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Ordinary Day

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My grandma was one of the most influential people in my life. She was beautiful and radiated class. Ever since I was younger, she had been sick. I never could truly grasp what was wrong with her since I was so young. In every happy memory of my childhood she was there. I still can’t think of anyone who could affect me more to this day.

The day I lost her was just like any other ordinary day. My sixth grade year had just begun, and I was thrilled with being a new student at the local middle school. I didn’t have many worries at that age and everything seemed to be going well. One of the few negative things that I had experienced by this point in my life was illness. Not personally, but just members in my family had been in and out of the hospital. I had always considered myself lucky.

The bell rang for the end of the day as I walked out of my class and headed for my locker. Gossip rang through my ears as I made my way through the cliques that only middle school can create. Blocking the entrance of the school were the jocks and the cheerleaders as I tried to push through unnoticed. Once I finally made my way out of the doors, I had to find my bus.

The bus rides to and from school are some of my favorite memories from middle school. My entire neighborhood was on the same route, which included all of my best friends from elementary school. This was always a relief being able to see a familiar face to start and end your day. As soon as I found bus 112, I walked on and said hello to Mike, our friendly, yet creepy, bus driver. As I made my way to the back of the bus I spotted my best friend, Jill. I waved hello and made myself comfortable for the fifteen-minute ride. I was excited to hear about her eventful day, which usually consisted of a lot of giggling and not much valuable information.

Once we had finished our conversation, Jill turned to another friend to hear about the next big dramatic story of the day. As I sat in silence, my mind started to wander. My grandma came to mind, because for the last six months or so she hadn’t been doing well. She had been diagnosed with cancer about five years earlier, but it seemed like it was just getting worse and worse. For some reason, at this very moment she came to mind. My thoughts raced as I worried about her health and hoped she was okay. Little did I know that something had triggered that thought in the back of my mind.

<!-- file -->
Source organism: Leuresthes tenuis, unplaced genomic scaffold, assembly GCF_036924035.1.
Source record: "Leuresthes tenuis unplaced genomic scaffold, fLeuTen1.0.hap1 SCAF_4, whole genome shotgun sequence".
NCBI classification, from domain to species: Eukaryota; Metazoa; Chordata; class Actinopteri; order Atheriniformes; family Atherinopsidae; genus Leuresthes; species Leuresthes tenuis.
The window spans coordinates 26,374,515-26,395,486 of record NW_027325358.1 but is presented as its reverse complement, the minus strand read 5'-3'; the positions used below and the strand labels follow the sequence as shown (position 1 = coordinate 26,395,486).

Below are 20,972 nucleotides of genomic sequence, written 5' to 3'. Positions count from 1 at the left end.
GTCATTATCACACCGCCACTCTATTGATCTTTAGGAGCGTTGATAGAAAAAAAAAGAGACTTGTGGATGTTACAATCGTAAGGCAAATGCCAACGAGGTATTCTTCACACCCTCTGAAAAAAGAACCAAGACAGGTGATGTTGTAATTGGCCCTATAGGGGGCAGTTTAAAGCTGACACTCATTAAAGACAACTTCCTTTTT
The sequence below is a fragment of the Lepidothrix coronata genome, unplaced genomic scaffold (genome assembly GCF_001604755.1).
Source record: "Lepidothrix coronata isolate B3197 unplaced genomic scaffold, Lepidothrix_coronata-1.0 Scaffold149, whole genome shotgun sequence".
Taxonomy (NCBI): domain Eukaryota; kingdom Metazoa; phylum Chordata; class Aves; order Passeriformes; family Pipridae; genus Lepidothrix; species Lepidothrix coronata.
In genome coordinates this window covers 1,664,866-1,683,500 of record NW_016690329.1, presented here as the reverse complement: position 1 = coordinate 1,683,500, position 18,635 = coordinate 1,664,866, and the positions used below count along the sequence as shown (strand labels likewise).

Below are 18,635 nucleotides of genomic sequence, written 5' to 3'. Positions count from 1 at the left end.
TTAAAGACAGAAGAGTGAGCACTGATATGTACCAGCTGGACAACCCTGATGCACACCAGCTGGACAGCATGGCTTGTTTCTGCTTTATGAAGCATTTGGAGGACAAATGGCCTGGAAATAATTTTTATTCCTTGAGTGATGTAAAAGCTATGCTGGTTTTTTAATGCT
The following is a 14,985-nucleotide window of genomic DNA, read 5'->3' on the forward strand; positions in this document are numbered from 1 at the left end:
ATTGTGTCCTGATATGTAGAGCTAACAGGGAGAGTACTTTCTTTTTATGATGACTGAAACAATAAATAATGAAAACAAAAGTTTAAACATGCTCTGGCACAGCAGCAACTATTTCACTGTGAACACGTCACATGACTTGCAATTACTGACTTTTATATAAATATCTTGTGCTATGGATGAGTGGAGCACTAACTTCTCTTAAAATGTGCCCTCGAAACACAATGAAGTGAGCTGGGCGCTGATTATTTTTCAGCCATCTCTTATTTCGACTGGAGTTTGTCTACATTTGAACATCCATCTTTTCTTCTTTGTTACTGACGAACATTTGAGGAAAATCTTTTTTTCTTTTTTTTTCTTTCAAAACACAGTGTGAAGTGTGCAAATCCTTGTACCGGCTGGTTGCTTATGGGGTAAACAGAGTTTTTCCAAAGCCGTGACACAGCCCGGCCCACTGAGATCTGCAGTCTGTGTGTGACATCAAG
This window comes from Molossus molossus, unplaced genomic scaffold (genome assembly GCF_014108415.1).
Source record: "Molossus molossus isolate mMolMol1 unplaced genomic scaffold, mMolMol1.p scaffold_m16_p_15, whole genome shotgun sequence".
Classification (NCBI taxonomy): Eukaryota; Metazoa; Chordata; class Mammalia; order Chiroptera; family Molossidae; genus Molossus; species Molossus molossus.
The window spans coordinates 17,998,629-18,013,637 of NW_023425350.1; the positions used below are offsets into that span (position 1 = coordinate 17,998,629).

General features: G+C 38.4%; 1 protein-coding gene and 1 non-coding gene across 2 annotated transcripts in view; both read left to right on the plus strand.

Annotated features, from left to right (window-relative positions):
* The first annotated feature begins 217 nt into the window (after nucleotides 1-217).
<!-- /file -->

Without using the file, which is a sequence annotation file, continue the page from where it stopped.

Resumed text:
Once I got out of my trance, I sat straight up in my seat to look back at my two older brothers. They were goofing off and messing with all the older girls on the bus. I figured if they didn’t have anything to worry about then neither did I.
Finally we pulled up to my bus stop, which was conveniently located at the bottom of my driveway. The bus doors swung open and, as I walked down the steps off the bus, I looked at the door of my house. Both my parents were standing at the door with tears running down their face. My dad was never home by the time I got home from school. I knew then that my thoughts on the bus that day had been right all along. She was gone.

This was one of the most difficult experiences I have ever gone through. I kept telling myself that she was in a better place. I not only lost my grandmother, but my best friend. I know the reason I thought of her that day on the bus was because of the tight bond we had made over the years. Each day that I went to and from school, the bus ride became a time that I could reflect on the happy times we shared.

 

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About Catherine Fuller